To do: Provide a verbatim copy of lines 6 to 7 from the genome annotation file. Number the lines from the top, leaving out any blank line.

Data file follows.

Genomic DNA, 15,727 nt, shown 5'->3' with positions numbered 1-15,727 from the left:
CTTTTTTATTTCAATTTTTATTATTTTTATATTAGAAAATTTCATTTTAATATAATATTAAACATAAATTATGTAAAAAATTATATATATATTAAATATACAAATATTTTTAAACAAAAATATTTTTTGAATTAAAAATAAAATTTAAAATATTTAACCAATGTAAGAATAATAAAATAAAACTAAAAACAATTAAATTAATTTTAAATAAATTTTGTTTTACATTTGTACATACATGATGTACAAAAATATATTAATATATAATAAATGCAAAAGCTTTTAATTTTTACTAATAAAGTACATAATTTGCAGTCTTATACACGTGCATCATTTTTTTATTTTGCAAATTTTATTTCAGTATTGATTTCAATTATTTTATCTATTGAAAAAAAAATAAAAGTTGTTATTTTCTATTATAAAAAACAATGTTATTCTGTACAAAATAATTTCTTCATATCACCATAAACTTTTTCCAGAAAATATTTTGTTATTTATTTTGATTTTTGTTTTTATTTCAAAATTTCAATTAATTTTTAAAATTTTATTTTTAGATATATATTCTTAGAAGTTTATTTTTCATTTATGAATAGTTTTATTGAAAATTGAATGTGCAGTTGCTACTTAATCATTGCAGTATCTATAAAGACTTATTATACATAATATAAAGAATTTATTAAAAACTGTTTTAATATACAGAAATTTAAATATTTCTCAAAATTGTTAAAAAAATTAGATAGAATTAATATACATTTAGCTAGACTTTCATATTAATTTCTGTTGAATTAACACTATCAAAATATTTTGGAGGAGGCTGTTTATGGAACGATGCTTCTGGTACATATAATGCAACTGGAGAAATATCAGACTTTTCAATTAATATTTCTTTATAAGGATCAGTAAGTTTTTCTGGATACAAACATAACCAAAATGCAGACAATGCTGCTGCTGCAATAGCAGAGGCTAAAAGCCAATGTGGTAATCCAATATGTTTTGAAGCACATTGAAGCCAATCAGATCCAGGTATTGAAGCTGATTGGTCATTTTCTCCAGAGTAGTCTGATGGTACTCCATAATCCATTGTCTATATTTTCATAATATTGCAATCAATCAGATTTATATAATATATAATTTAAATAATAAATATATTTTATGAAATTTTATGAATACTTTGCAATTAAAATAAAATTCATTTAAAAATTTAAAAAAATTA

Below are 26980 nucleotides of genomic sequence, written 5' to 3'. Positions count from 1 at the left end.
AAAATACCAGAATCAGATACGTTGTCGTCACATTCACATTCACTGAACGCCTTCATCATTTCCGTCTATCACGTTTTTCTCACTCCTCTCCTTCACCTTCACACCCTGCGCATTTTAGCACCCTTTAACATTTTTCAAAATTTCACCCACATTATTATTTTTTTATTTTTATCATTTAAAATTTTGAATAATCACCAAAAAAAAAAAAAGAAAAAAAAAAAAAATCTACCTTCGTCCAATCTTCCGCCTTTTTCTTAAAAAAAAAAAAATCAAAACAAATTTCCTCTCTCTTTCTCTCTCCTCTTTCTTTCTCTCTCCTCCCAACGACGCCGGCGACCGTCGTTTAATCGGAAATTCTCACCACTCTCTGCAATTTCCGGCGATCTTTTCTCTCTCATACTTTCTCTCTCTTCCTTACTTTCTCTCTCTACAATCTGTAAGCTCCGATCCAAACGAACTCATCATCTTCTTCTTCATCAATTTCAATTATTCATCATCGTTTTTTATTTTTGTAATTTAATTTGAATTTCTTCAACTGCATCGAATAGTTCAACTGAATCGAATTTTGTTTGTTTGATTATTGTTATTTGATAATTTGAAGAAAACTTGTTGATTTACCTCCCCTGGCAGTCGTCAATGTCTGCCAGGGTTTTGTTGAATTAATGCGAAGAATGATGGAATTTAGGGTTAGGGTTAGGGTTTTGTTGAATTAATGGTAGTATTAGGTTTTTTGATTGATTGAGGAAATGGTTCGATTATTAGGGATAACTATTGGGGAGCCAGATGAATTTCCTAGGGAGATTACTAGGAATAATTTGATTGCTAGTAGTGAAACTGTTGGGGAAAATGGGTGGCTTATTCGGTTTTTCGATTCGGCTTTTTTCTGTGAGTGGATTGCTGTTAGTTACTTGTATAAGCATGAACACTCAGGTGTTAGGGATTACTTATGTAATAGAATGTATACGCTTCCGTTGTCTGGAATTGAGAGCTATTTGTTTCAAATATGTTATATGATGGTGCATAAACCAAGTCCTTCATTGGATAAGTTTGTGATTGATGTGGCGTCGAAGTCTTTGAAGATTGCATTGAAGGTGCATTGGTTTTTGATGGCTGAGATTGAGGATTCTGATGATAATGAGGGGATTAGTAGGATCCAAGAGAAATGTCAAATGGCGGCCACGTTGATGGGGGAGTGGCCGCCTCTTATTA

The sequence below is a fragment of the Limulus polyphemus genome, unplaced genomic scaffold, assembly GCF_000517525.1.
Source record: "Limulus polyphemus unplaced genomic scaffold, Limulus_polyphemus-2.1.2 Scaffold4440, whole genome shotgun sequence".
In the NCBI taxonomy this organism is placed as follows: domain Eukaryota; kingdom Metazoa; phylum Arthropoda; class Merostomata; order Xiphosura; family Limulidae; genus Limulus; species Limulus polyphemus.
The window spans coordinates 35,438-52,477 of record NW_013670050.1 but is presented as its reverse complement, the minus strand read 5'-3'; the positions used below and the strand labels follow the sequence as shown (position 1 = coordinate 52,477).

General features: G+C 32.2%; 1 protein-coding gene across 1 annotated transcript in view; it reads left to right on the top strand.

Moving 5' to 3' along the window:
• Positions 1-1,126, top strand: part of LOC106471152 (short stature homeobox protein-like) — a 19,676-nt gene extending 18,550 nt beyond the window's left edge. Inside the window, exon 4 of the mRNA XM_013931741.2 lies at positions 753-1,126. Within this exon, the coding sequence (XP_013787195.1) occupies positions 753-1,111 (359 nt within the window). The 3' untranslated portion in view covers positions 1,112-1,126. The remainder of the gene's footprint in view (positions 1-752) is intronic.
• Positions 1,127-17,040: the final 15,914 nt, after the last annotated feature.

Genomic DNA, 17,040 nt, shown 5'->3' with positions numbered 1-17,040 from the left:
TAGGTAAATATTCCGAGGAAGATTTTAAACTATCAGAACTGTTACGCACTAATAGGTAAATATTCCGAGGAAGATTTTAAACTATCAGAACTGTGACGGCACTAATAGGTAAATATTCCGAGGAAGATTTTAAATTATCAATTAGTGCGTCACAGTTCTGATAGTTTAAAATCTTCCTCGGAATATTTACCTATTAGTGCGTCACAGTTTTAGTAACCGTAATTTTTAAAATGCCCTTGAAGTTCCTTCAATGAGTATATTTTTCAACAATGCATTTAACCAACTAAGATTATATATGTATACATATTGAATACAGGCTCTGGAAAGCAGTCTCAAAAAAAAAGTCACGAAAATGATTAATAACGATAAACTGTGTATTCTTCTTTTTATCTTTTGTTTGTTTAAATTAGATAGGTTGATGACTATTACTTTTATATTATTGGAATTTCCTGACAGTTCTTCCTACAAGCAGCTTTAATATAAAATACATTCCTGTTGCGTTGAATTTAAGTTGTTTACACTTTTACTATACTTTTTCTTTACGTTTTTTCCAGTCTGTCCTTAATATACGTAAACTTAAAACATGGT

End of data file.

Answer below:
Source record: "Limulus polyphemus unplaced genomic scaffold, Limulus_polyphemus-2.1.2 Scaffold4440, whole genome shotgun sequence".
In the NCBI taxonomy this organism is placed as follows: domain Eukaryota; kingdom Metazoa; phylum Arthropoda; class Merostomata; order Xiphosura; family Limulidae; genus Limulus; species Limulus polyphemus.